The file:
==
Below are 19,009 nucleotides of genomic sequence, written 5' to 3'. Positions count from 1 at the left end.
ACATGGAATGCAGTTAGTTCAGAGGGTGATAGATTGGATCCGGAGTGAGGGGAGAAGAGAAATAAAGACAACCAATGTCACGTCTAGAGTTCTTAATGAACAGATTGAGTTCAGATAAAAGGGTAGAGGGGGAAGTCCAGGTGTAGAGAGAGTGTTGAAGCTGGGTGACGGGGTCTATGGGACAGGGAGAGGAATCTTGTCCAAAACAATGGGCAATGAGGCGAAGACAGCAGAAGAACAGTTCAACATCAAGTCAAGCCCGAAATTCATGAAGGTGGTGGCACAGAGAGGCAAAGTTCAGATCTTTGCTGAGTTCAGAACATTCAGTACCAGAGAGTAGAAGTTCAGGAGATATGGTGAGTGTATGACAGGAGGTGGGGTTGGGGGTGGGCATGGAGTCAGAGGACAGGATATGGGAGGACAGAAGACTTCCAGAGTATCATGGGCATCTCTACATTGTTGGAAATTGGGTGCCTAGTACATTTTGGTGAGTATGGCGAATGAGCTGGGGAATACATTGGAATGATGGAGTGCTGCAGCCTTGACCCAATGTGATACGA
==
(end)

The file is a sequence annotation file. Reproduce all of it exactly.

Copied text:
Below are 19,009 nucleotides of genomic sequence, written 5' to 3'. Positions count from 1 at the left end.
ACATGGAATGCAGTTAGTTCAGAGGGTGATAGATTGGATCCGGAGTGAGGGGAGAAGAGAAATAAAGACAACCAATGTCACGTCTAGAGTTCTTAATGAACAGATTGAGTTCAGATAAAAGGGTAGAGGGGGAAGTCCAGGTGTAGAGAGAGTGTTGAAGCTGGGTGACGGGGTCTATGGGACAGGGAGAGGAATCTTGTCCAAAACAATGGGCAATGAGGCGAAGACAGCAGAAGAACAGTTCAACATCAAGTCAAGCCCGAAATTCATGAAGGTGGTGGCACAGAGAGGCAAAGTTCAGATCTTTGCTGAGTTCAGAACATTCAGTACCAGAGAGTAGAAGTTCAGGAGATATGGTGAGTGTATGACAGGAGGTGGGGTTGGGGGTGGGCATGGAGTCAGAGGACAGGATATGGGAGGACAGAAGACTTCCAGAGTATCATGGGCATCTCTACATTGTTGGAAATTGGGTGCCTAGTACATTTTGGTGAGTATGGCGAATGAGCTGGGGAATACATTGGAATGATGGAGTGCTGCAGCCTTGACCCAATGTGATACGA